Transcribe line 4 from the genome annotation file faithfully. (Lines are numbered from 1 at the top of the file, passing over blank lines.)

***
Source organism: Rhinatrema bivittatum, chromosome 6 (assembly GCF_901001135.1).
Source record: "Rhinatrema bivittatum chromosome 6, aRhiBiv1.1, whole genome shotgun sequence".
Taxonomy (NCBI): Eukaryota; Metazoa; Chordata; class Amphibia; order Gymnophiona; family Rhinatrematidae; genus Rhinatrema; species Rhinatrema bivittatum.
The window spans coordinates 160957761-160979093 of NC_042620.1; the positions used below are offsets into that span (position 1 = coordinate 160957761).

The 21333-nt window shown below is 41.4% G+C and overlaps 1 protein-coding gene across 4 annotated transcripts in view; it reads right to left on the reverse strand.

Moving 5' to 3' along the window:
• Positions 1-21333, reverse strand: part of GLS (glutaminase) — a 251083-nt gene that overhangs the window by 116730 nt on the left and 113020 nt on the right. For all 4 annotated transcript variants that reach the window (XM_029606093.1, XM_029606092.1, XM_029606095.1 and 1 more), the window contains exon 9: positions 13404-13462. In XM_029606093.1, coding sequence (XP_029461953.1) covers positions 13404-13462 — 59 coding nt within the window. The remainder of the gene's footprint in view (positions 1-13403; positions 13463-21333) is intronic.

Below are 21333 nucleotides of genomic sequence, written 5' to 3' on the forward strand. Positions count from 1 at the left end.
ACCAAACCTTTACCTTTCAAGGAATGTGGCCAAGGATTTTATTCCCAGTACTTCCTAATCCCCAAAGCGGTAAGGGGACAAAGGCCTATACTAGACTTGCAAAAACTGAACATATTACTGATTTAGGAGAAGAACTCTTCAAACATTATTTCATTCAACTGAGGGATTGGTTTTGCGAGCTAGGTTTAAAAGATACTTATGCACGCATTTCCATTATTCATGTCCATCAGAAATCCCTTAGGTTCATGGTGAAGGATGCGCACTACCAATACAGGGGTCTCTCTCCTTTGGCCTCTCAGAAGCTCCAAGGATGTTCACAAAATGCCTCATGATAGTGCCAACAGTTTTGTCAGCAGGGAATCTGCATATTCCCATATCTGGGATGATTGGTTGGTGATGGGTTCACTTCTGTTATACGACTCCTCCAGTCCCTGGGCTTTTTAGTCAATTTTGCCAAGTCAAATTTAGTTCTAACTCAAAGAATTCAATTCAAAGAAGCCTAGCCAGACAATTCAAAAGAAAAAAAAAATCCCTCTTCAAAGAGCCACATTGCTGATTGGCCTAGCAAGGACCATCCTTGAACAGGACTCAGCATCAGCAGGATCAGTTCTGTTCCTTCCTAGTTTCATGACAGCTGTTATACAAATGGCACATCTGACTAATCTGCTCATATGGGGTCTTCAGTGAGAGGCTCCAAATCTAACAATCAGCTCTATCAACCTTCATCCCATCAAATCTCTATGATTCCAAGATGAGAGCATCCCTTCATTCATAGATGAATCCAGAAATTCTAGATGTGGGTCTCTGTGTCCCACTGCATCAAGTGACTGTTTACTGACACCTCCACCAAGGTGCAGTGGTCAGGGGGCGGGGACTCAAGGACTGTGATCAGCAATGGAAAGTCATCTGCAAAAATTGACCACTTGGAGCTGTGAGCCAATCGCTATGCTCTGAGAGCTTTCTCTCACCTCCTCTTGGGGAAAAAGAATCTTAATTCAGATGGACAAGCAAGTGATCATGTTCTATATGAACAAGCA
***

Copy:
The window spans coordinates 160957761-160979093 of NC_042620.1; the positions used below are offsets into that span (position 1 = coordinate 160957761).